Finally, Redondo contends the trial court “abdicated its responsibility when it determined it was not allowed to make credibility determinations in the process of determining whether Mrs. Morales should be recalled.” In our view, the only factual matter the trial court was obliged or entitled to rule on was whether the prosecution actually discovered the evidence after Mariano began testifying and did so in good faith. The trial court made such a determination, at least implicitly. Questions regarding the mother's credibility were for the trier of fact, not the court.
The judgment is affirmed.
1. Subsequent statutory references are to the Penal Code unless otherwise noted.
2. The information also charged Redondo with penetrating Mariano's anus with a foreign object and orally copulating the boy's penis. Although there was evidence to support these offenses, the jury did not reach a verdict as to these two charges.
FOOTNOTE. See footnote *, ante.
4. At the time of Redondo's trial in 1986, section 868.5 provided: “(a) Notwithstanding any other provision of law, a prosecuting witness 16 years of age or under in a case involving a violation of Section 243.4, 261, 273a, 273d, 285, 286, 288, 288a, 289, or 647a, or a violation of subdivision (1) of Section 314, shall be entitled for support to the attendance of up to two family members of his or her own choosing, one of whom may be a witness, at the preliminary hearing and at the trial, during the testimony of the prosecuting witness. Only one of those support persons may accompany the witness to the witness stand, although the other may remain in the courtroom during the witness' testimony. The person or persons so chosen shall not be a person described in Section 1070 of the Evidence Code unless the person or persons are related to the prosecuting witness as a parent, guardian, or sibling and do not make notes during the hearing. [¶] (b) If the person or persons so chosen are also prosecuting witnesses, the prosecution shall present evidence that the person's attendance is both desired by the prosecuting witness for support and will be helpful to the prosecuting witness. Upon that showing, the court shall grant the request unless information presented by the defendant or noticed by the court establishes that the support person's attendance during the testimony of the prosecuting witness would pose a substantial risk of influencing or affecting the content of that testimony. [¶] (c) The testimony of the person or persons so chosen who are also prosecuting witnesses shall be presented before the testimony of the prosecuting witness. The prosecuting witness shall be excluded from the courtroom during that testimony․” (See Stats. 1985, ch. 467, No. 7 West's Cal.Legis.Service, pp. 53–54.)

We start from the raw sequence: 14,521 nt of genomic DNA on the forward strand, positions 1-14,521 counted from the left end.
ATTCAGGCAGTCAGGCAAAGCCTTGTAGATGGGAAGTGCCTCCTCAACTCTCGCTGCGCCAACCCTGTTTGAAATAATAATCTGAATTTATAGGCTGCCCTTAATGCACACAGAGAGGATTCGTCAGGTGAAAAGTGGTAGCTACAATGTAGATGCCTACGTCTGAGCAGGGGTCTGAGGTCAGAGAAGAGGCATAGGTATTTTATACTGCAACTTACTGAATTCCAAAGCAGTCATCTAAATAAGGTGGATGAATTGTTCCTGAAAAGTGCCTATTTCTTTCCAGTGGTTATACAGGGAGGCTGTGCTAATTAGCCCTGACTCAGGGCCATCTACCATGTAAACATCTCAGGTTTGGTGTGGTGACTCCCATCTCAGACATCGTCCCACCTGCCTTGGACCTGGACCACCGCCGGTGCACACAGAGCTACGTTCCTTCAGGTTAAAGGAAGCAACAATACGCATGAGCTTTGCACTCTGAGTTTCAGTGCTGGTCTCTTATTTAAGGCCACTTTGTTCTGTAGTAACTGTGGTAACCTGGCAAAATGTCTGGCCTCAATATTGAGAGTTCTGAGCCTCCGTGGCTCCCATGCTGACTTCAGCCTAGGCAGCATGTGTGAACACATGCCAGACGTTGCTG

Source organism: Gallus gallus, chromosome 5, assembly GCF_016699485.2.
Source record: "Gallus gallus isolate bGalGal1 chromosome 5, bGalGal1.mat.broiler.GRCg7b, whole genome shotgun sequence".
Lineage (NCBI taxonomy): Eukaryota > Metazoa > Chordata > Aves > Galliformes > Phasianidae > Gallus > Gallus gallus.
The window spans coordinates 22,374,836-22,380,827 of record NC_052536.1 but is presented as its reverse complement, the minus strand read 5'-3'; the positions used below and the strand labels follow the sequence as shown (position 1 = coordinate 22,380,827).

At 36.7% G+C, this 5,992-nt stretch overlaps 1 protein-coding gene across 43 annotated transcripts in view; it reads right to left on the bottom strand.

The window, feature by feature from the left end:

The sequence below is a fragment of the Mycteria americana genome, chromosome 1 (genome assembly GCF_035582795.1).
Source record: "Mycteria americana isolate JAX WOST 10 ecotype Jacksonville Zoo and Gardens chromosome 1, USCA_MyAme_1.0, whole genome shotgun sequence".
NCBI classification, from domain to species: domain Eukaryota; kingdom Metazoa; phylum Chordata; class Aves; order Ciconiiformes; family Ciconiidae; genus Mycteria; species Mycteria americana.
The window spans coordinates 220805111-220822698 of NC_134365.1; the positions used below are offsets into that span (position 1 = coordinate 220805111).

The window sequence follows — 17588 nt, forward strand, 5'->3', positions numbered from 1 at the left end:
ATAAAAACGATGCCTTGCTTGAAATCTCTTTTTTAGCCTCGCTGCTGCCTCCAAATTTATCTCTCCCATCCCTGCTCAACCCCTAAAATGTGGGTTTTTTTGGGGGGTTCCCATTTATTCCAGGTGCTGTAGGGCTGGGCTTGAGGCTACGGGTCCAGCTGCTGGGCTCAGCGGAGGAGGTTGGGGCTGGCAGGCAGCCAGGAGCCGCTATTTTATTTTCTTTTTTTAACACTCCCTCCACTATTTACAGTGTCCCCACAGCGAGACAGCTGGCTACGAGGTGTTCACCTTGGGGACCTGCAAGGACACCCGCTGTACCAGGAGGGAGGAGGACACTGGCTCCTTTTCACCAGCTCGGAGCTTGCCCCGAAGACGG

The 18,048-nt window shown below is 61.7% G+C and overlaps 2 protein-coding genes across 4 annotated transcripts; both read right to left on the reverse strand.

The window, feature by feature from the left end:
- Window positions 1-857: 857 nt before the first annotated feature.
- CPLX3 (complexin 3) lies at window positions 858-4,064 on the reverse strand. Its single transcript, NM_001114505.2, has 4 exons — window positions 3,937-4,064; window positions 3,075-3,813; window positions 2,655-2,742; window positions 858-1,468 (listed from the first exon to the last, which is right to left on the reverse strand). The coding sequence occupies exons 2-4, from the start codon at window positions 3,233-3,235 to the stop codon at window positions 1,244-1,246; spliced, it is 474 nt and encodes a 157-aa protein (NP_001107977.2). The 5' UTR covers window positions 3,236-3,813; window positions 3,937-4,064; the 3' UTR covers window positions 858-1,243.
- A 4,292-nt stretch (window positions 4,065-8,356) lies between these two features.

FOOTNOTE. See footnote *, ante.
BRAUER, Associate Justice.
AGLIANO, P.J., and CAPACCIOLI, J., concur.